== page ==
There are alternatives to either the handler or the roller shooting in the PnR. The play can lead to open 3s, whether created by the handler or the roller.

The play can create open cuts from the weakside.

Or, the play can toggle into more stationary forms of offence, albeit with Toronto’s scorers having a distinct advantage. That leads to the next section; another important category of offence for Toronto is comprised by isolations and postups.

 Points per possession in isolationIsolations per gamePoints per possession in postupPostups per game
Kawhi Leonard1.074.00.932.2
Pascal Siakam0.991.41.071.7

It’s worth mentioning here that Leonard is in the 88th percentile for isolations, scoring almost as many as efficiently as James Harden (1.09). Siakam is better at postups, where he is fifth in the league given moderate thresholds. The closest all-star to Siakam’s postup numbers is LeBron James, who scores 1.05 points per possession. So, both are incredible, and a solid offence could be built out of this alone.

What makes postups and isolations more than ‘a solid offence,’ however, is the variety that Toronto includes. There are creative ways to enter both sets that frequently include PnRs, handoffs, or other such actions.

There are better ways to enter the post than a stationary pass from a guard. Here, Leonard and Lowry run an off-ball action that the opponents immediately switch. instead of continuing the cut, Leonard recognizes his advantage, pivots into the post, and easily scores.

Toronto can enter isolation sets creatively as well. Here, Siakam stops his roll at the top of the key and hesitates with the ball. Usually, this is death for an offence, but here it allows defenders to recover to their original marks. Specifically, Portland’s center takes a step back towards his man after camping in the lane to deter the pocket pass in the original PnR. Without help cheating his way any longer, Siakam makes his move. He receives the ball too deep for help to arrive, so he scores with ease.

Even beyond a Raptor player scoring in the post or isolation, it can lead to good things from behind the perimeter as well. Leonard and Siakam are both solid passers, if not as visionary as Lowry. Both usually make the right pass when they draw extra defenders. And like James, they can sow a whole lot of fear with their backs to the basket.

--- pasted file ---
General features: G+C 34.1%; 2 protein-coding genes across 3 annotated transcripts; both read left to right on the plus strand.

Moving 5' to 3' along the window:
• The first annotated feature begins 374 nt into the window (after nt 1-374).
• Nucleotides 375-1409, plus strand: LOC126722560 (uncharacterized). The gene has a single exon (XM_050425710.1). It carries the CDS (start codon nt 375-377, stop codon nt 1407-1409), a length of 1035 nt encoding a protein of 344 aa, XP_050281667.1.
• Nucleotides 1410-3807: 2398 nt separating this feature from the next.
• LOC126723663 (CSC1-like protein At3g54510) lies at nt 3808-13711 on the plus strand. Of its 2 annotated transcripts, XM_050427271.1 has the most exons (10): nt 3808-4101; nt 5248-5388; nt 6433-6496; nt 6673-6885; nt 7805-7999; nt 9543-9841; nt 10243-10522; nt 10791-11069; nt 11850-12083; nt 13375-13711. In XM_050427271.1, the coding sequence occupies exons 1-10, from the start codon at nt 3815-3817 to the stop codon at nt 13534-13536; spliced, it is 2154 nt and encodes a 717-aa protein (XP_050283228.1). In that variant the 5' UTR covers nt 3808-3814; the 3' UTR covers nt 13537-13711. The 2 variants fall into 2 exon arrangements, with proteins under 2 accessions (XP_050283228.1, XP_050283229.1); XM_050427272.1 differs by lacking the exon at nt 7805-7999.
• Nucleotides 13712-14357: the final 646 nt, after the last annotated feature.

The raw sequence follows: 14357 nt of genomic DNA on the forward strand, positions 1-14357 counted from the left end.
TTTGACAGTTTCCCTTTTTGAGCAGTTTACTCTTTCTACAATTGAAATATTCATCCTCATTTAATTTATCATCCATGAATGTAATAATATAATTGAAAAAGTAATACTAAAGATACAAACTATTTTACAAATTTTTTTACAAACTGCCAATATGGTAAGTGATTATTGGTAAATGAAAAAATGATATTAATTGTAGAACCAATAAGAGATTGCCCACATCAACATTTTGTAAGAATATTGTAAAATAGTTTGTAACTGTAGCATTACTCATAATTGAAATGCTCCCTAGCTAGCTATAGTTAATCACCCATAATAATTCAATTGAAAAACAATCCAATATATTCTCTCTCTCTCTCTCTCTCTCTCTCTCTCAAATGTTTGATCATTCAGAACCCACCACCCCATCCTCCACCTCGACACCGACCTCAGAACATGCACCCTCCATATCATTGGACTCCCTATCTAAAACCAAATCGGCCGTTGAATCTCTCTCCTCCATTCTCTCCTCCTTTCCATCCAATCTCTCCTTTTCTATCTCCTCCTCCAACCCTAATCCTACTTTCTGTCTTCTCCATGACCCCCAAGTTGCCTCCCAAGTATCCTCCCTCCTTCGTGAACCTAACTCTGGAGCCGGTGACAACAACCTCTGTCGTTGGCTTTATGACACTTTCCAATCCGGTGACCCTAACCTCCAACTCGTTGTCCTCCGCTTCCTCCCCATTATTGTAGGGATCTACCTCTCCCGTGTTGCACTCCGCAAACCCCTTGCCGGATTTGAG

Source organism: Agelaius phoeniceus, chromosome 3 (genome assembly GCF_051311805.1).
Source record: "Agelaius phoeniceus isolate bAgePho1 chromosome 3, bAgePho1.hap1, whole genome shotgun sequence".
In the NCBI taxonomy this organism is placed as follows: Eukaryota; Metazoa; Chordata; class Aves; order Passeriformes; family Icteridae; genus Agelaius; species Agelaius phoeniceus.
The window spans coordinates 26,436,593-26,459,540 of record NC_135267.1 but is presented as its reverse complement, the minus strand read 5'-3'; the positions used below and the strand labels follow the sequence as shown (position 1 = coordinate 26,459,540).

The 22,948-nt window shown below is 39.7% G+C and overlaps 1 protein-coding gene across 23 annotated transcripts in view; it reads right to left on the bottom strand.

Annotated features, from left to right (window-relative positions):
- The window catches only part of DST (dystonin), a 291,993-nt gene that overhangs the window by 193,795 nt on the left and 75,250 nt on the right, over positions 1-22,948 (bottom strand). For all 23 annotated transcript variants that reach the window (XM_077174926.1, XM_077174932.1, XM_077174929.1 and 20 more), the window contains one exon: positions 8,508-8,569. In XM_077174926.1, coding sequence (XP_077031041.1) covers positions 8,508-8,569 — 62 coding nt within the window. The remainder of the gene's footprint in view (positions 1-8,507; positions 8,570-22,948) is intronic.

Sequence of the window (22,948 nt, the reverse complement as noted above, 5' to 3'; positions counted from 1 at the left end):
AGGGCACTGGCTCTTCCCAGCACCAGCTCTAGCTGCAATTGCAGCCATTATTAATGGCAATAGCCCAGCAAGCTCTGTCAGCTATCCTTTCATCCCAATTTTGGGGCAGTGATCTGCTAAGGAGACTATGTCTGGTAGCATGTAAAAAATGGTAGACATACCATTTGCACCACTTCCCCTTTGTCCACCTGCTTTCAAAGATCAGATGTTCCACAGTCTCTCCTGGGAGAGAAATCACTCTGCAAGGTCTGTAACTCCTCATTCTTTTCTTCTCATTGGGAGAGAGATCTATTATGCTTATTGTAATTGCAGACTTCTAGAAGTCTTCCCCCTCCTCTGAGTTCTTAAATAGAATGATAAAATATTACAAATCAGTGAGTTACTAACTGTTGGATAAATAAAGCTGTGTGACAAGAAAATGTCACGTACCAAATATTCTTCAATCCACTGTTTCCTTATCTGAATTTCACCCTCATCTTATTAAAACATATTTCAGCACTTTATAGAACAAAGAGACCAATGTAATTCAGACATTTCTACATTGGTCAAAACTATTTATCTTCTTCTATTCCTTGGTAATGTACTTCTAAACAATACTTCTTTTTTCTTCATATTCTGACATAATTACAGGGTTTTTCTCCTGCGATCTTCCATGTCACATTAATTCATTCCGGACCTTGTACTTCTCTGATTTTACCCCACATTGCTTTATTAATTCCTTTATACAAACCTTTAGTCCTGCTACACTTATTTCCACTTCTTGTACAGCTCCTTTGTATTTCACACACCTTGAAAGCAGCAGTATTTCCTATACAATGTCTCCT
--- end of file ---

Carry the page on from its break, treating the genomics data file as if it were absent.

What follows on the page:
There is another far less frequently used form of offence, but Gasol offers a fourth option by himself. He is one of the league’s best passers from the high post, able to pick out cutters, toggle into handoffs, or kick out into PnRs at will. Toronto is full of solid off-ball movers, but Norman Powell is one of Gasol’s best partners in those dances. He scores 1.5 points per possession off of cuts and 1.23 points per possession in handoffs. Both are 88th percentile marks or higher.

Powell on his own has been outscored in his minutes this season for Toronto. With Powell and Gasol, Toronto has outscored opponents by 8.1 points per 100. With Lowry as well, Toronto has outscored opponents by 22.9 points per 100, per CTG. Powell is not an elite initiator of offence, but he is very good jetting around other initiators. He should be tied to either (but probably both) of Gasol and Lowry, allowing superior decision makers to handle the ball more frequently.

These offensive hubs can tie together. These offensive hubs should tie together. A well-run play can, for example, enter to Gasol in the post with shooters and cutters spread around the floor. Leonard can set a flare screen for Lowry, who cuts above the key and receives a handoff from Gasol. Lowry can ping the ball back to Leonard on the wing, who immediately runs a PnR with Gasol. The baseline PnR would attack a moving defence, with shooters surrounding the action above the key (Lowry), on the weakside wing (Green), and in the corner (Siakam). That’s one example of how to blend different offences, and above examples illustrate how to blend PnR with isos or postups, or even high postups with isos.

Now is a good time to mention that I’m only speaking about general schemas of offence. There are clearly more plays, sets, and actions than I could understand. If you want to get into the nitty gritty, no one does it better than Coop. You can find his work about the individual entries to Toronto’s offensive playbook here.

Toronto is a very good offensive team. They rank seventh in the league in offensive rating, behind the San Antonio Spurs. That’s probably below where Toronto should rank. With elite isolation practitioners like Leonard and Siakam, elite PnR handlers like Lowry and Leonard, very good PnR rollers like Ibaka and Gasol, world-beating passers like Lowry and Gasol, and great shooters like Green, Leonard, Lowry, Fred VanVleet, Gasol, Ibaka, and more, Toronto could compete with Golden State for the league’s best offence. They have the tools.

But Toronto spends too much time with lesser creators like Powell, VanVleet, or Jeremy Lin initiating the offence. They spend too much time aimless in the halfcourt, tossing hand grenades to bench players who then have to beat the buzzer. Too often, Toronto strays from what should be a stringent, but diverse offensive identity. Some of that, of course, is because Nick Nurse is trying to experiment. He needs to know what he has in complementary young players like Powell and OG Anunoby; if they develop tertiary initiating skills, that would be a big find for the franchise. Think of Siakam; if he weren’t given opportunities to create early in the year, where would the team be now? But Toronto’s offensive identity should solidify in the playoffs. They know who they have and what works with their personnel. We’ve seen Toronto perform at their peak. Fans, players, and coaching staff know how Toronto should get there. All that’s left is to do it.